Pacific Hosts John Muir Symposium

Pacific students walk through Yosemite on Day One of the John Muir Symposium.
PC: Shaqouya Jones

The year 2018 marks the 150th anniversary of John Muir’s arrival to California, and University of the Pacific celebrated the event with a symposium, The Practical John Muir, that highlighted the legacy of Muir as a naturalist, explorer, inventor, and much more.

The celebration included a day-trip to Yosemite Valley on March 23rd, along with presentations the following Saturday in Grace Covell Hall. The John Muir weekend was made possible because of Dr. Bill Swagerty, the history department Co-Chair and Co-Director of the John Muir Center, and Mike Wurtz, head of the Holt-Atherton Special Collections.

The day trip to Yosemite followed John Muir’s approximate route to the valley, and was enriched by Muir reenactor Frank Helling. Helling joined the group on the trip, reenacting stories told by Muir about his life and journey.

“It is definitely an accurate depiction, because Muir loved to tell stories,” Wurtz said on the trip.

The following day, the celebration convened with a number of presentations, papers, and discussions given by John Muir enthusiasts and even some of his own family members.

Among the presenters included Robert Hanna, Muir’s great-great-grandson. Hanna presented “The Many Sides of John Muir” which delved into a very intimate and personal look into the life of John Muir that can only be explained by his family members.

“As a kid, I would shock all my elementary school teachers when I said I was John Muir’s great-great-grandson,” Hanna said during his presentation.

A convincing “John Muir” (Frank Helling) interacts with students in Yosemite. PC: Jaslyn Gilbert

The day also includes presentations by Matt Blessing, who is a Wisconsin Historical Society State Archivist, where he highlighted some of the inventions that Muir presented at the 1860 Wisconsin State Fair.

Students from Dr. Swagerty’s “John Muir’s World: The Origins of the Conservation” Movement also attended both days of the event, where they had a poster presentation of their research that included: Fruit, Nuts, and Vegetables produced on the Strentzel-Muir Ranch; Inventions of John Muir; John Muir Place Names; Public Lands Set Aside through the Influence of John Muir.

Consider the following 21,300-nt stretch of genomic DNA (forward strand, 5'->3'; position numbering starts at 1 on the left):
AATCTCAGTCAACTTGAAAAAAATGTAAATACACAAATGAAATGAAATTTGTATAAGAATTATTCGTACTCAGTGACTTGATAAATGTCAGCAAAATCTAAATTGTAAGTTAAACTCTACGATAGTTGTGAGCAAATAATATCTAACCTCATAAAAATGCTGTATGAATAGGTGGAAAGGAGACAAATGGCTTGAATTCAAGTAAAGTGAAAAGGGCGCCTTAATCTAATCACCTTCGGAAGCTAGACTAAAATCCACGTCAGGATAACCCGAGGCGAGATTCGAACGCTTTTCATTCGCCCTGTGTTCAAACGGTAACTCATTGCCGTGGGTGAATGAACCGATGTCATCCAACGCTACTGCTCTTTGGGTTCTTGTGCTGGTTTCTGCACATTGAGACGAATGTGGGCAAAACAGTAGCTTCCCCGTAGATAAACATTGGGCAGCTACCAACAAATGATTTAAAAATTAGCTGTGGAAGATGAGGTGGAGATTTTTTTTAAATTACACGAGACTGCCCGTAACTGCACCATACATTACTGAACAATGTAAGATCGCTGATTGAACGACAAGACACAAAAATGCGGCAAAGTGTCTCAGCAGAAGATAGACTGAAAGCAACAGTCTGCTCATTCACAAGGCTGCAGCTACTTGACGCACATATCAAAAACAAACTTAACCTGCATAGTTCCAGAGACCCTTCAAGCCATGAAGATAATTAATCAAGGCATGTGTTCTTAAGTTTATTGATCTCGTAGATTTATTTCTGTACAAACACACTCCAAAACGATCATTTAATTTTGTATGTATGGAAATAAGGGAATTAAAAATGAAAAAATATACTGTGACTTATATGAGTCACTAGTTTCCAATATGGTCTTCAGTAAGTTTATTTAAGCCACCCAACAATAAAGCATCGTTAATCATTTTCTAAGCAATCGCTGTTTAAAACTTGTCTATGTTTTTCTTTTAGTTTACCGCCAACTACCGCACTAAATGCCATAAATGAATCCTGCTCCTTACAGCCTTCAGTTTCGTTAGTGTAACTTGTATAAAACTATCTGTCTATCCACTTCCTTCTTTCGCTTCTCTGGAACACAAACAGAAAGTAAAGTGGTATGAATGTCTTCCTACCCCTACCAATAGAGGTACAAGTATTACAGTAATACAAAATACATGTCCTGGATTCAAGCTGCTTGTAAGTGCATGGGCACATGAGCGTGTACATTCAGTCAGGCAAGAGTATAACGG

“It was easy to listen and be engaged to what the speakers had to say due to their excited, passionate, and factual knowledge on the Father of National Parks,” said Jonathan Teixeira History ‘20. “It was really cool to not only listen to researchers from all over, but his own descendants.”

Additionally, University of Trieste student Sara Segantin travelled to California to give her presentation titled “THE RANGE OF LIFE from Words to Steps: Sauntering with Muir through Creeks & Crags from Yosemite to the Dolomites.” Another reenactor, Lee Stenson, presented “John Muir Live,” during lunch, where he enthused the audience with his many stories.

The symposium also included food that was John Muir-esque themed. This included Scottish dundee scones being served in the morning, and a ranch-themed lunch which included enchiladas, cactus salad, beans, and rice.

The Practical John Muir succeeded in highlighting the legacy of Muir, and his place here at Pacific.

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Natalia Gevara

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